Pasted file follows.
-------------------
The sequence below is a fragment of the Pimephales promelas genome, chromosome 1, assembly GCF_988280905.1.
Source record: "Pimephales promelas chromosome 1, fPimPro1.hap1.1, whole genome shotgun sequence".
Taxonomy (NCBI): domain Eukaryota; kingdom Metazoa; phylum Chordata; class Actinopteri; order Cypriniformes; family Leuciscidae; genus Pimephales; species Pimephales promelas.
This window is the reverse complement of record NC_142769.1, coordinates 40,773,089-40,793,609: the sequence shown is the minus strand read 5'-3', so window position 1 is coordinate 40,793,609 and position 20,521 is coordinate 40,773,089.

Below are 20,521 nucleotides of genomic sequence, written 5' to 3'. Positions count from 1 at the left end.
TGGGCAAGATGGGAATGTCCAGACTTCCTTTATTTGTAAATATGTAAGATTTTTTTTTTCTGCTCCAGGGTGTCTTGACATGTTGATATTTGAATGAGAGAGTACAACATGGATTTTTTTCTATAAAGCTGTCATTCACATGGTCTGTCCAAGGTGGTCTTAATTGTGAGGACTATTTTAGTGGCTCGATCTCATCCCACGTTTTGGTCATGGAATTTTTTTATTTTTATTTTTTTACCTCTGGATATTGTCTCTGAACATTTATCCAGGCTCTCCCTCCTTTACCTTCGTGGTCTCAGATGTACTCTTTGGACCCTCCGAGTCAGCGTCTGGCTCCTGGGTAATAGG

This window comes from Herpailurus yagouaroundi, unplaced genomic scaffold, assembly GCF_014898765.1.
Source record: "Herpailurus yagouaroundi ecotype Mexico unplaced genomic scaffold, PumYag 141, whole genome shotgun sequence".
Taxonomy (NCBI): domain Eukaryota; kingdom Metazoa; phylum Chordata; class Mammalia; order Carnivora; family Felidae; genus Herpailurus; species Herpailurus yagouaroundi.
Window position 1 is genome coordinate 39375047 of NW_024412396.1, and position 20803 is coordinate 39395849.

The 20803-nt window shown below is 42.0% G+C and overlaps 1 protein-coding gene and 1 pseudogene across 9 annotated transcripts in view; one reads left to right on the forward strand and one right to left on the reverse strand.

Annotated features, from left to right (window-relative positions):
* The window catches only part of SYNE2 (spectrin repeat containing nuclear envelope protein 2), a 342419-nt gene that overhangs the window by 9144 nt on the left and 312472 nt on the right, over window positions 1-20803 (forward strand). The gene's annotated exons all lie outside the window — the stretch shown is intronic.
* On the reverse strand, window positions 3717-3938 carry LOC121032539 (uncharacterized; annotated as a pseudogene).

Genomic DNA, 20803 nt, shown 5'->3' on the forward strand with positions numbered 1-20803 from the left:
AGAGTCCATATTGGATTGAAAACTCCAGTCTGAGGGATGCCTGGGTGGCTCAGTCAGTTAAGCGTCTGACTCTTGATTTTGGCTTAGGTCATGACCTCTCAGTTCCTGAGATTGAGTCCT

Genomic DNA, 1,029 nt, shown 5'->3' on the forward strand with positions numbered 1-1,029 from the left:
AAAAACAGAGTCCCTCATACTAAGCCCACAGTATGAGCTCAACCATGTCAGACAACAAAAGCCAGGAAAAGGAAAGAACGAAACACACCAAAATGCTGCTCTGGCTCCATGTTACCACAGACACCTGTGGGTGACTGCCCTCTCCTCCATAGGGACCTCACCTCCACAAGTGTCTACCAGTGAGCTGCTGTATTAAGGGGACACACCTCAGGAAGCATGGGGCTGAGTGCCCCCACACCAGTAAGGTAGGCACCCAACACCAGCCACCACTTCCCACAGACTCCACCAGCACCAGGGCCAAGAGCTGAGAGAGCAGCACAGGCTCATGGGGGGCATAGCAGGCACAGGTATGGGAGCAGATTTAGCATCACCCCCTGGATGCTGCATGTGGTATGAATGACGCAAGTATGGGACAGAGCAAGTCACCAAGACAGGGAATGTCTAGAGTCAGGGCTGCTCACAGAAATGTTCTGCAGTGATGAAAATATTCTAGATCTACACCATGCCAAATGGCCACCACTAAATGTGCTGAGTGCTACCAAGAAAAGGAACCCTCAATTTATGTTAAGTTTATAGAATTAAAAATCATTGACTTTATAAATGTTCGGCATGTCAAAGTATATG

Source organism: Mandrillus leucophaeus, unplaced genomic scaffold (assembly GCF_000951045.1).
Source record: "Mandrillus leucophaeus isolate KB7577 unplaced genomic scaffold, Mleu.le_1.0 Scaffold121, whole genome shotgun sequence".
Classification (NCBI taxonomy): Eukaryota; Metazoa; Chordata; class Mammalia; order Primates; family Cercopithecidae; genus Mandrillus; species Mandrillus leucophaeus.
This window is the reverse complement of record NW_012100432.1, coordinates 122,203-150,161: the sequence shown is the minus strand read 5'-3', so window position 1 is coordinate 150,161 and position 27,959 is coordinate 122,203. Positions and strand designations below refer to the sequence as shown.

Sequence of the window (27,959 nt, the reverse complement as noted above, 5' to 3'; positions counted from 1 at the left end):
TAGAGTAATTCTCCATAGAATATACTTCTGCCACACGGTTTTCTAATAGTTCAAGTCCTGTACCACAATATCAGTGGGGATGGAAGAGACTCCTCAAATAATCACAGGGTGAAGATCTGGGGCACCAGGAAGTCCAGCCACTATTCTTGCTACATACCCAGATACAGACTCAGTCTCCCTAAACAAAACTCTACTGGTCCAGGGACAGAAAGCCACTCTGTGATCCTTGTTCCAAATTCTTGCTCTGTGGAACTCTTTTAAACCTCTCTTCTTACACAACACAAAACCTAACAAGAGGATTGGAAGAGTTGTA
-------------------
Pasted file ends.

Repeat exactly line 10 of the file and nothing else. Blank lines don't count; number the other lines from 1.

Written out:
Window position 1 is genome coordinate 39375047 of NW_024412396.1, and position 20803 is coordinate 39395849.